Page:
About the Book:
Portraits of unyielding love. A woman, mostly alone in her world but for her dog, shares memories through letters to her old 'tesoro'; a wife trusts her sweetheart psychiatrist blindly through her divorce; a young girl lands a fairy tale wedding soon to turn into a nightmare her cousin yearns to fix. Immersive, witty, tender,
Caro M, explores the hurricane-like devastation love is capable of.
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Read a Snippet:
A week or two passed.
A sustained flow of insubstantial words continued to arrive at a steady pace, written or spoken, with plenty of accompanying emojis as if you had been forcefully commissioned to use your whole emoji library by our one-month anniversary.
Day and night.
And those early weeks I was only brave enough for my replies to mirror yours, until all our assurances blended into each other, becoming almost meaningless. We were confining ourselves to too narrow and stupid a dictionary. We were cautious, out of practice, or perhaps scared there were serious matters at stake and our weightless words helped us pretend otherwise. We should have been more frightened by the strength of the words we were purposefully leaving out. We both claimed feeling so free, so entitled, because we felt so lonely. Instead we were enslaved by terror that certain words could become too serious or too binding. I can see that now, that I should have read into things as early as then, that our relationship was one to run lighter than words. That should have told me something, something about its future, from the start.
It surprised me how soon the game wasn’t enough though.
Would it have been different had we been younger? Would we have been more patient? If we felt tormented to give free rein to our language, how else could we grow our story?
It took barely a month to move from words to pictures. A nice table set with beautiful candles as I was cooking some pasta and coq au vin for Charlotte; she loves it. You were buying wine and boiling spaghetti, alle vongole; you wished you could be having it with me. Another day a scene from my living room. You noticed my sofa. You told me the Boa was your favourite, from the same brand. You liked design. You told me all you would do to me on a Boa, as poetically as you possibly could, choosing from a new set of limited words. I felt as if I was granted a license to be rude, encouraged, as if you had opened a new door, even if it was still a door to an ulterior confined space. It felt like progress.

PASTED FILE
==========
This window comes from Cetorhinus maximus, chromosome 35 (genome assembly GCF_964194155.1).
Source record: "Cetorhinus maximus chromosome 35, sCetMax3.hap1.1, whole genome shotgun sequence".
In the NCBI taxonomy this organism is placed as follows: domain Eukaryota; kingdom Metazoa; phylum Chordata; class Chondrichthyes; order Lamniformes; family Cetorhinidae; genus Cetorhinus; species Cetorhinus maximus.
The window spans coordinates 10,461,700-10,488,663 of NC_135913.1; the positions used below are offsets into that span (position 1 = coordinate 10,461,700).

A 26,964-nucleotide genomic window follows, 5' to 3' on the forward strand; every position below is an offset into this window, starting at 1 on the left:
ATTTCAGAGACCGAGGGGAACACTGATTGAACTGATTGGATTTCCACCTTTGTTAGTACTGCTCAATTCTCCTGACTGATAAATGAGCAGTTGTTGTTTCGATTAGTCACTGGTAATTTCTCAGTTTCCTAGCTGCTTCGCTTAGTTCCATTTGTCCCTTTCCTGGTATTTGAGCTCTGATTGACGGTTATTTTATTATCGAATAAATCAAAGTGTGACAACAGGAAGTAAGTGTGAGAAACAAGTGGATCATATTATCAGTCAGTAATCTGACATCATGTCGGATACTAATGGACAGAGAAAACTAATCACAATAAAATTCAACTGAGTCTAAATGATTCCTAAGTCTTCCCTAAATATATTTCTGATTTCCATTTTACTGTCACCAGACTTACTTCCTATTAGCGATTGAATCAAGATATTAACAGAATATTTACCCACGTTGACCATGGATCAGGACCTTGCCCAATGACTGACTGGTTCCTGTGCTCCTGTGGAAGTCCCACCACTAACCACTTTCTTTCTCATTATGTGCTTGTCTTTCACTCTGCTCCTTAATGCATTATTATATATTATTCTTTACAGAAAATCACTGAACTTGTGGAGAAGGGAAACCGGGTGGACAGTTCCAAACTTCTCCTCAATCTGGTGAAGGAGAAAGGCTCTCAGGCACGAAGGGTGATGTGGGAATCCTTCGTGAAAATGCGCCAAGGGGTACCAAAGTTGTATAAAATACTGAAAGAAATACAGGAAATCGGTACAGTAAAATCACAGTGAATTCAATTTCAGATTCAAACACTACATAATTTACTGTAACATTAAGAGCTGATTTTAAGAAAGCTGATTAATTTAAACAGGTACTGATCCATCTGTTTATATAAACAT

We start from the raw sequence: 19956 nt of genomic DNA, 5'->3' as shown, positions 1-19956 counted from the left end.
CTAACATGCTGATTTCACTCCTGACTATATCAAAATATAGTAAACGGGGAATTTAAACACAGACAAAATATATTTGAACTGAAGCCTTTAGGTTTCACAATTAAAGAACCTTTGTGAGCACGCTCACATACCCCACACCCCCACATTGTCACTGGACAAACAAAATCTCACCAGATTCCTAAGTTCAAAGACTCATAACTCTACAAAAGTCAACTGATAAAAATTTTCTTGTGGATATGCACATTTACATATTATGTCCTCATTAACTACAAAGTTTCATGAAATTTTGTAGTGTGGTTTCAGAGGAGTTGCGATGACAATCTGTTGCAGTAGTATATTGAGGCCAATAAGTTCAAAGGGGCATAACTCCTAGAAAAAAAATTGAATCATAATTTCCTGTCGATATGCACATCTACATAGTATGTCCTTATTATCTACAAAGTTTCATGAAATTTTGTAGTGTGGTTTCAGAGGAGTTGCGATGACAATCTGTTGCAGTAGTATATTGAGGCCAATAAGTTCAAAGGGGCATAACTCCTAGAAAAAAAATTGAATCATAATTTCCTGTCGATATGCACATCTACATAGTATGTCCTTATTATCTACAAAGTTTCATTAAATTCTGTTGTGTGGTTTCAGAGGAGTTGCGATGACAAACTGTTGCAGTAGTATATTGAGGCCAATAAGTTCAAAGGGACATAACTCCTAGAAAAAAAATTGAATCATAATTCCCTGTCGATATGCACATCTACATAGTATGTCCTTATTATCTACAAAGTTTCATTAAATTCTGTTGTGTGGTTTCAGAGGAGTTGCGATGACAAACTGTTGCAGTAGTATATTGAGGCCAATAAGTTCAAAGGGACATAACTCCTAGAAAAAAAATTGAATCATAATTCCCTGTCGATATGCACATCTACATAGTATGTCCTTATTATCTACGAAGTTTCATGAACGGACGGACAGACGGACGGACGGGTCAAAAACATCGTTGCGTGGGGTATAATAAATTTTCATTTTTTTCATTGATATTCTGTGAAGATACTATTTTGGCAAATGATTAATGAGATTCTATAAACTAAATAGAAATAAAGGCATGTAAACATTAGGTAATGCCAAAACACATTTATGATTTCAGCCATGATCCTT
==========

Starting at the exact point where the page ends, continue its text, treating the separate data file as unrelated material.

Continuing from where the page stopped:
I responded, things I had only heard in songs, not my songs. And I sent you handcuffs, a nice set, or perhaps you did; I do not remember. We could have been two fifteen-year-olds, up a notch from our primary-school-like earlier exchanges. Although maybe adolescents do things differently nowadays; perhaps we were only middle-aged losers who had finally hooked up on selfies following their late arrival to the Instagram generation. It was suddenly like every minute of our day had to be snapped and shared so we didn’t have to tell each other anything.
And I know they say a picture is worth a thousand words, but sometimes it is worth none.
Your hand was trembling and you passed the note to me quickly like in a Soviet spy movie. I crunched it in my hand and walked away. I could tell you were staring at the back of my golden dress.
‘Stay where you fit in,’ my uncle had rightly advised me before the wedding, but I hadn’t taken his advice. Where exactly did I fit in, other than in the psych ward?
All his money seemed to light Laura up like a beauty pageant; not that she wasn’t beauty-pageant material even without it.
Was I a commodity for you at an acquisitive time? Were you a collector? Should I fret about the value placed on me perhaps as an exotic object? Because I was French? I didn’t think of French as exotic but then I was it, and you cannot be foreign to yourself, although perhaps I was exactly that.
We had known so little about this man yet had let Laura wed him. And at her own wedding she was crying.
‘My husband fucked the woman who delivered our baby!’ I clamour again, full of honesty. It’s good to peak twice, to extend the peak for as long as possible.
I will never forget the sweetness with which you dried their hair. It made me think the world of you; it made me think how life is to be based purely on emotion. After that, I was lost.
Was I guilty of puffing up a dream which could grow expectations larger than Albatross wings? Yes. But then I remembered how I was in violation mode, and that the only purpose of a dream was perhaps not to come true but to break all cages, breach all rules and run around fiercely free.
Mari.Reiza was born in Madrid in 1973. She studied at Oxford University and worked as an investment research writer and management consultant for twenty years in London, before becoming an indie fiction writer. Also by her, Inconceivable Tales, Death in Pisa, Sour Pricks, A Pack of Wolves, STUP, Mum, Watch Me Have Fun!, Marmotte’s Journey, West bEgg, PHYSICAL, Room 11, Triple Bagger, Opera and the Retreat, all available on Amazon.
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